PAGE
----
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Civilians in dire need of protection in north of Mali

Source: Norwegian Refugee Council (NRC) - Thu, 22 May 2014 10:19 GMT
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Young girls walk through the Sangarébougou neighbourhood on the outskirts of Bamako, an area where many people who have fled conflict in the north have taken refuge. Photo: UNHCR/G. Gordon
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Any views expressed in this article are those of the author and not of Thomson Reuters Foundation.

Bamako, Mali - The recent spike in violence in northern Mali is a stark reminder of the chronic insecurity that continues to affect hundreds of thousands of Malian people. As the UN Security Council meets to discuss the mandate of MINUSMA – the UN Stabilization Mission in Mali – the protection of civilians should be priority.

“People have the impression that the conflict in Mali has been resolved but there is still a long way to go.” said Frantz Mesidor (Country Director of NRC in Mali) “There are over 278,000 people displaced in Mali and in neighboring countries. Security has improved in some places, but violence and inter-communal conflict persists. For many thousands of people this crisis isn’t over.”

The UN mission needs to have the capacity to ensure that civilians are protected. The Center of Civilians in Conflict, the Danish Refugee Council (DRC), the International Rescue Committee (IRC), the Norwegian refugee Council (NRC), Oxfam, and World Vision - call on the UN Security Council, the UN Department of Peacekeeping Operations, and MINUSMA senior leadership to;

- Prioritize the deployment of Community Liaison Assistants, a team of national staff tasked to work with local communities to improve communication between civilians and the mission and to increase mission awareness of protection needs;

- Develop the capacity to minimize, track and respond appropriately to civilian harm caused by peacekeepers and partners, even when the harm is unintended;

- Strengthen staffing and support for the unit in charge of developing the mission’s Protection of Civilian (PoC) strategy;

- Design a physical protection strategy that extends beyond large population centers and that allows for the reliable delivery of humanitarian assistance to people in need, without compromising the neutrality of humanitarian actors. MINUSMA was deployed in July 2013 to support the return of government control and services to the north. The mission also has a mandate to use “all necessary means” to protect civilians under threat, but resources are limited and needs far outstrip the capacity of the peacekeepers to deliver. Protests against MINUSMA – as well as other military actors – following the recent clashes in the Kidal region underline this misunderstanding and mistrust.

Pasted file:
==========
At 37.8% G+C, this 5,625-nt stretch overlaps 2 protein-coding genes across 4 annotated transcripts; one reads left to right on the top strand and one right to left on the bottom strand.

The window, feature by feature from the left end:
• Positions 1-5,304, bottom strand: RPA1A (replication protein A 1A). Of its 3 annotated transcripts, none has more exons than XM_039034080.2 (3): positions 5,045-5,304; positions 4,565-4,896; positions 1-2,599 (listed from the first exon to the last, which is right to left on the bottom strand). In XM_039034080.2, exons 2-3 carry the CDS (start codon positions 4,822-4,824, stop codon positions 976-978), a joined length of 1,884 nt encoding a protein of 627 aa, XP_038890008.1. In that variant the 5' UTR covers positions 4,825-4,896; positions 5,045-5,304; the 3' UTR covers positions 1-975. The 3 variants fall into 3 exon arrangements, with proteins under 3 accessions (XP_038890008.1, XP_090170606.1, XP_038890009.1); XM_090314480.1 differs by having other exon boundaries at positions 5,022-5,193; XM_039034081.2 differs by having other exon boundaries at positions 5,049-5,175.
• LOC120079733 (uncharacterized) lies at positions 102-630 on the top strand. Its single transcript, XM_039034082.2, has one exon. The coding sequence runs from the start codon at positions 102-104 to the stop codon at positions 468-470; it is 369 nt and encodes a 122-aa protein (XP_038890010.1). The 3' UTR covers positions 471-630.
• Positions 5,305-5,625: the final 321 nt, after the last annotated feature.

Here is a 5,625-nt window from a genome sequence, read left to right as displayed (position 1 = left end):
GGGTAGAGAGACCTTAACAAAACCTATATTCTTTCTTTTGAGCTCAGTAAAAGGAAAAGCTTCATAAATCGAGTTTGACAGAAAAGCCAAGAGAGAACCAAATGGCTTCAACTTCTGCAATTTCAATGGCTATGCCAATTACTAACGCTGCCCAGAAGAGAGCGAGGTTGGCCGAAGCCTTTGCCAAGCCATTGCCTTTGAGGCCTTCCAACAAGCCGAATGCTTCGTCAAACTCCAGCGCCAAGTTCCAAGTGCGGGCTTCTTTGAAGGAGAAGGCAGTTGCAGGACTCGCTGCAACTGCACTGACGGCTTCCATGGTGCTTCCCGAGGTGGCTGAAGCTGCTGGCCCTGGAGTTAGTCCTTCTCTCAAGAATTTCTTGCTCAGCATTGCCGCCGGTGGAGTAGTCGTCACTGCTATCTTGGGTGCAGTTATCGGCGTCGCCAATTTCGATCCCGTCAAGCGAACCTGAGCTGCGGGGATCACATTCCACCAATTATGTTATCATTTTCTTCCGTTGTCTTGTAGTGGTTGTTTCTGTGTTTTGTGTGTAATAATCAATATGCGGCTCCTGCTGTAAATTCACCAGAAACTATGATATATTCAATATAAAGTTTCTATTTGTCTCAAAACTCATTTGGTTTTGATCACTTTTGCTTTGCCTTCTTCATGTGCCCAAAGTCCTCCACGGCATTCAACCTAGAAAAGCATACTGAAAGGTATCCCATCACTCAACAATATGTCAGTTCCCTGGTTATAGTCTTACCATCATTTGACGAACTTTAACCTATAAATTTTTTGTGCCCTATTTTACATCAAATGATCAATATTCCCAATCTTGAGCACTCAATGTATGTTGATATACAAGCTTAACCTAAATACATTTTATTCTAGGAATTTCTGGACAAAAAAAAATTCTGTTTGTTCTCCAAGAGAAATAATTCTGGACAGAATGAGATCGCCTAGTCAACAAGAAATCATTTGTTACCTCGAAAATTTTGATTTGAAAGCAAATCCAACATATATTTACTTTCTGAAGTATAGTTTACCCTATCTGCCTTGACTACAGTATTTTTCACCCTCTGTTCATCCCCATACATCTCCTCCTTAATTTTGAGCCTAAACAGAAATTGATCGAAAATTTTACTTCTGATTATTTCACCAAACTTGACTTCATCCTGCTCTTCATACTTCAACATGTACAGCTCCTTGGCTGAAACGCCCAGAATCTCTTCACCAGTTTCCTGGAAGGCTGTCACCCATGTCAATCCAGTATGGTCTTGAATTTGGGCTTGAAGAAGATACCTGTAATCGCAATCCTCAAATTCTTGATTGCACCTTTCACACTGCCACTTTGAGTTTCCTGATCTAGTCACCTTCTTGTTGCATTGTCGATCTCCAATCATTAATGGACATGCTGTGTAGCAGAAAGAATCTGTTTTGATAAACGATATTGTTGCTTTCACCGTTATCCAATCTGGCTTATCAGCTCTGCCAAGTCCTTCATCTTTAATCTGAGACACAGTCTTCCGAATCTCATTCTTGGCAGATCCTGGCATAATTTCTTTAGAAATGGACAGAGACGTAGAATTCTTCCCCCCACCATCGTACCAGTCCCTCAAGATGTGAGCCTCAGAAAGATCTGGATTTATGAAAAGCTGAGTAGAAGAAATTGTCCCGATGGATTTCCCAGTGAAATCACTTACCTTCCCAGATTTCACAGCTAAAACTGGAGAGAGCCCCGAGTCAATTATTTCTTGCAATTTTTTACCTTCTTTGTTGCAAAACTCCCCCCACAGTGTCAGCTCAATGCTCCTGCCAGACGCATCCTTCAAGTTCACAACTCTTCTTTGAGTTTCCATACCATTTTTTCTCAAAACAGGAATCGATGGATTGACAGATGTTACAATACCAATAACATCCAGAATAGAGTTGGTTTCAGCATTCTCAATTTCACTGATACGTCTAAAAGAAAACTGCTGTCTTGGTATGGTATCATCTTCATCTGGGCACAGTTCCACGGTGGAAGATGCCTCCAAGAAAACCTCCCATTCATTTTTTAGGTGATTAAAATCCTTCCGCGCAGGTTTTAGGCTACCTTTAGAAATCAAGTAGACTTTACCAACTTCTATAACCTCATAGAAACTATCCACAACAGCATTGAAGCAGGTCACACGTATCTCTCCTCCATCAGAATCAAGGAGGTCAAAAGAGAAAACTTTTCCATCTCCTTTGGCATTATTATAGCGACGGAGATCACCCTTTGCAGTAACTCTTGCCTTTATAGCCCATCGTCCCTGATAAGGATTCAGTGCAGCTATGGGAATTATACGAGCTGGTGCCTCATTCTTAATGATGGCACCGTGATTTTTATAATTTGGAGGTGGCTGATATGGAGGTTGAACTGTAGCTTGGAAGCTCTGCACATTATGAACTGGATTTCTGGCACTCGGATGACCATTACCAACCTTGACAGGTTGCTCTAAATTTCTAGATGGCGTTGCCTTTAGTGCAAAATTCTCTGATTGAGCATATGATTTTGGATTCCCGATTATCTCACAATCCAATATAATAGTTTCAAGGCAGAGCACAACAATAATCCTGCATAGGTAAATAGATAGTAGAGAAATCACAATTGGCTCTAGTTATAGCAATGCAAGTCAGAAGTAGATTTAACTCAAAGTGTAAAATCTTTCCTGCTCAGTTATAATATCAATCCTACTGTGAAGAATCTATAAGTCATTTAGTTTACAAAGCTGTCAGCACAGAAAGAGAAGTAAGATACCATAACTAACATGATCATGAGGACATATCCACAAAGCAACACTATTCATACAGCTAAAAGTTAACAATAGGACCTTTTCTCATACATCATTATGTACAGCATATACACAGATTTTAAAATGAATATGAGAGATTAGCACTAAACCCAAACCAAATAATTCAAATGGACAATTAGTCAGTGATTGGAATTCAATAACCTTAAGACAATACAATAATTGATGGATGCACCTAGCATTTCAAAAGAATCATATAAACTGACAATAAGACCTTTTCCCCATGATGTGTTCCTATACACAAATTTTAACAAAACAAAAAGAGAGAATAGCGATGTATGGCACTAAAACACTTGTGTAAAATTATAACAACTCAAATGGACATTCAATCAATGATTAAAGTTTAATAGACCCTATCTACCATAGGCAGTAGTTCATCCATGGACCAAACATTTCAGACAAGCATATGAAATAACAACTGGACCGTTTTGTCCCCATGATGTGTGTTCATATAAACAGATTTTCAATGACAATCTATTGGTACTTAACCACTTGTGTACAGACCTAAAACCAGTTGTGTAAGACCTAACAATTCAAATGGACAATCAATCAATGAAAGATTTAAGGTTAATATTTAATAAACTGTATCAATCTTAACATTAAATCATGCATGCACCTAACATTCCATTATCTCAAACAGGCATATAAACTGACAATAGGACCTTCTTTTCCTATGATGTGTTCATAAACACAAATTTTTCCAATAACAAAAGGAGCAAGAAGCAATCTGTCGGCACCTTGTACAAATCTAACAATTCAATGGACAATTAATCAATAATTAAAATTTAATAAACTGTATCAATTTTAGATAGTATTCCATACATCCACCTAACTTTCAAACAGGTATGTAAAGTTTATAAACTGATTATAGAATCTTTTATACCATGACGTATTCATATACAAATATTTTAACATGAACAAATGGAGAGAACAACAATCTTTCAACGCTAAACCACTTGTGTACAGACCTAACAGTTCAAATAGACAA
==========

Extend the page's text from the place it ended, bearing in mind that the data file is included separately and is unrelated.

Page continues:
“The peacekeepers have very limited contact with the people they have been sent here to protect. Most Malian people see the equipment and all the soldiers but don’t understand MINUSMA’s mandate, or its limitations.” Said Kate Moger (Country Director for the IRC in Mali) “People tell us that they never see the soldiers in rural areas where the insecurity is at its worst, and they blame the mission for the actions of the armed groups. They see it as the mission’s failure to protect them.”

Throughout the north of Mali there is a serious lack of adequate water, shelter and medical assistance. Over 1,500,000 people are facing chronic food shortages. However persistent insecurity throughout the north has made it difficult for aid organizations to deliver lifesaving assistance to Malians who need it.

According to Chance Briggs (National Director of World Vision Mali) “Day-to-day insecurity is blocking the delivery of aid, and hampering economic recovery. MINUSMA has a tough mandate, but stability will not be achieved without the effective protection of civilians. The Security Council needs to make sure that the mission gets the resources it needs to do the job right.”

 

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